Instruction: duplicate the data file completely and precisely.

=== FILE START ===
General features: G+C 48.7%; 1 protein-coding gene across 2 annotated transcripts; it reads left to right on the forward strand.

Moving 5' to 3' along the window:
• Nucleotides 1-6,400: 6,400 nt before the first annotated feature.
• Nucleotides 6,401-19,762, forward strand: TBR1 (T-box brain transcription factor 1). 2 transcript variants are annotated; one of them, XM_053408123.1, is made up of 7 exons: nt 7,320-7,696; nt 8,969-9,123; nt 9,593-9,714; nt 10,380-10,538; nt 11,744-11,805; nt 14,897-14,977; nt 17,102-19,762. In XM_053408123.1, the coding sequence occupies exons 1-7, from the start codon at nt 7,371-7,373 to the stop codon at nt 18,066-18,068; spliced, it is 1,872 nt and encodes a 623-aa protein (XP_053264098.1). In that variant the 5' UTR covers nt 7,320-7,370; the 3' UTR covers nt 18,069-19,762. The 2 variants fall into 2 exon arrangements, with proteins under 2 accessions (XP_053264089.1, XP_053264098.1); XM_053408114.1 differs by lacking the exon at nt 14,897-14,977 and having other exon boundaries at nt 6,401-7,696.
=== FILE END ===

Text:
General features: G+C 48.7%; 1 protein-coding gene across 2 annotated transcripts; it reads left to right on the forward strand.

Moving 5' to 3' along the window:
• Nucleotides 1-6,400: 6,400 nt before the first annotated feature.
• Nucleotides 6,401-19,762, forward strand: TBR1 (T-box brain transcription factor 1). 2 transcript variants are annotated; one of them, XM_053408123.1, is made up of 7 exons: nt 7,320-7,696; nt 8,969-9,123; nt 9,593-9,714; nt 10,380-10,538; nt 11,744-11,805; nt 14,897-14,977; nt 17,102-19,762. In XM_053408123.1, the coding sequence occupies exons 1-7, from the start codon at nt 7,371-7,373 to the stop codon at nt 18,066-18,068; spliced, it is 1,872 nt and encodes a 623-aa protein (XP_053264098.1). In that variant the 5' UTR covers nt 7,320-7,370; the 3' UTR covers nt 18,069-19,762. The 2 variants fall into 2 exon arrangements, with proteins under 2 accessions (XP_053264089.1, XP_053264098.1); XM_053408114.1 differs by lacking the exon at nt 14,897-14,977 and having other exon boundaries at nt 6,401-7,696.